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The Challenge Facing Utilities for Meeting Customer Expectations

Competition changes everything, and while the energy sector remains highly regulated, things are evolving rapidly and utilities face new challenges that cannot be left unmet. Technology is reshaping every segment of our economy, and never before have customers held so much sway. The passive energy consumer of yesterday is giving way to customers that are engaged, empowered and informed. They want to do their part for a green environment; they want to know where their energy comes from, how much they’re using, and of course, how much they’re paying. Consumers may be captive to their local utility for power, but options from renewable sources are growing, so their business can no longer be taken for granted.

Today’s energy consumer has powerful communication tools, requires mobile access to customer service, and actively participates in voicing an opinion on social networks. In an always-on world, utilities cannot meet their needs with legacy technology and monopolistic thinking. It’s never been more important to tie great customer service to responsiveness across every communication channel, to proactive communication that anticipates customer needs, and to informed service representatives who know all about the consumer at the moment of any contact.

How is energy sector innovation impacting specific communication needs? As the promise of Smart Grid progresses, there will be a greater need for utilities to work with consumers not just as customers, but as partners. In time, they will be able to sell energy back into the grid or even go off the grid altogether. When electric vehicles become more common, new business opportunities will arise. Whenever utility customers change their energy consumption model, there is a very real opportunity to be proactive, to reach out with options for cost savings and improved service. But this requires tying known information to triggered outbound customer service events, in a way that surprises and delights the consumer.

Even more important is the impact of smart meters, creating an unprecedented two-way flow of real time data that has implications for both parties. These intelligent devices offer benefits as part of a new connected network, the Internet of Things (IoT). Automated detection of faults, dramatic shifts in usage, or observable patterns of consumption can provide deep insights that may inform intelligent, advisory communication with customers. Although Big Brother concerns over privacy and security may be concerning to some, the advantages can be dramatic.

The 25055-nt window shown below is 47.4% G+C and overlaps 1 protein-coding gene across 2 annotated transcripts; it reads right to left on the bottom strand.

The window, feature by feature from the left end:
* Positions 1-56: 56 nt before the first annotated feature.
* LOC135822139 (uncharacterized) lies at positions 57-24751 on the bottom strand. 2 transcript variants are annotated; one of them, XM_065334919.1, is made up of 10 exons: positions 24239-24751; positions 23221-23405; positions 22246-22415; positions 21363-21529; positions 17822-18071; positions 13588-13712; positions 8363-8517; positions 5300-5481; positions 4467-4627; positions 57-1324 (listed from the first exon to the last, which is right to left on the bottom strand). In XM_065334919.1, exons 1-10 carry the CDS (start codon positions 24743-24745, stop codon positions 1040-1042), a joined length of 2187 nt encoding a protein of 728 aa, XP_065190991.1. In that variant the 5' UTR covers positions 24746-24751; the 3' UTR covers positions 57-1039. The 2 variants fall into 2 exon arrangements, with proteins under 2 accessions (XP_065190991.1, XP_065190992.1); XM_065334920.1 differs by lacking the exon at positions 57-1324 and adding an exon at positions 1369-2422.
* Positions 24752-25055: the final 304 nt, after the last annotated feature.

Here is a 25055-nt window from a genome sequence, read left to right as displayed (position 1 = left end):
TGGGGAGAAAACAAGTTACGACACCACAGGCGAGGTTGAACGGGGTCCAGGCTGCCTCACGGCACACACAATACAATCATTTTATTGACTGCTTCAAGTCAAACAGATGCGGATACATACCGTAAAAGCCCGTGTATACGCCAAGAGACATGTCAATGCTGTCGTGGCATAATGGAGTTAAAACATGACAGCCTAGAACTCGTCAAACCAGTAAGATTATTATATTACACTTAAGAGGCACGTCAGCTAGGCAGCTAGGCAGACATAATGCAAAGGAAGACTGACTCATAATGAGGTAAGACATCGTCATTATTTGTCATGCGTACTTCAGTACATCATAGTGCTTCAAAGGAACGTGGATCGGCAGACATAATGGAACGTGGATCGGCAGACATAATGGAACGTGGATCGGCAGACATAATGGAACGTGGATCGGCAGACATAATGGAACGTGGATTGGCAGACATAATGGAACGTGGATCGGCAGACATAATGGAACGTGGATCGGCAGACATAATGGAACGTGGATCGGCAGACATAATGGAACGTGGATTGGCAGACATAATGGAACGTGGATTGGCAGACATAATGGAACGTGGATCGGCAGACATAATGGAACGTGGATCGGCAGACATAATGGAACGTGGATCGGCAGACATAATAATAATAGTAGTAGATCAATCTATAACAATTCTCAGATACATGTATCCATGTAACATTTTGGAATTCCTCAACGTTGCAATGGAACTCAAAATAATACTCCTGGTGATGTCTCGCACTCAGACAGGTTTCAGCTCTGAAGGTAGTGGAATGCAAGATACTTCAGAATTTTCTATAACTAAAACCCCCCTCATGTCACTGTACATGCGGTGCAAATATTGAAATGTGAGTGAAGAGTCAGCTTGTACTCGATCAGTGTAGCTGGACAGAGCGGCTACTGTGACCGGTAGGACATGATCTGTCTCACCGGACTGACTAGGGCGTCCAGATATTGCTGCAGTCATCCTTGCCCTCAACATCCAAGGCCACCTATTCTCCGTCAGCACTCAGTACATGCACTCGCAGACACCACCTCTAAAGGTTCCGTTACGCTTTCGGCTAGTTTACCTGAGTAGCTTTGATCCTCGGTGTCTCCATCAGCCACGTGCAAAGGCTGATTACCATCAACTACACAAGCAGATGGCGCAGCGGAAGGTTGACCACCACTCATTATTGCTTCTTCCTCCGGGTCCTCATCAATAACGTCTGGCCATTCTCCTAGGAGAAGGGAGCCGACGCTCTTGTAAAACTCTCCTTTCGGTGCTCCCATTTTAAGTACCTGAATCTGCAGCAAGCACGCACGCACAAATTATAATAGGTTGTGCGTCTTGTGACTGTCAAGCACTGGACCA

These are just some of the changes impacting customer expectations, and for the most part, utilities are just starting to prepare for the challenge. The role of the contact center has never been more important, and agents need to understand the need to provide a great customer experience. Putting customers on hold for 20 minutes while they have no power is not an option, and nor is leaving them to navigate a maze of IVR options for automated service.

The stakes are much higher now, and aside from providing a more human touch, utilities must have the right technology to deliver great service. When customers have better communications tools than agents, this becomes a near-impossible task. To keep up with these changes, you have to be thinking about multichannel platforms and real-time integration of CRM data into every session. You need to provide automated outage notifications to mobile devices. You need to gather inputs from smart meters and other sources to stay informed.

All of these factors will create new data flows, empowering agents to solve problems like never before - but only if the technology is in place to support that. If this doesn’t reflect where your contact center is heading, it’s time to re-boot. Just ask yourself how effectively you could respond to a major power outage tomorrow, and then how that would reflect on customer satisfaction the day after.

John Cray's picture

Thank John for the Post!

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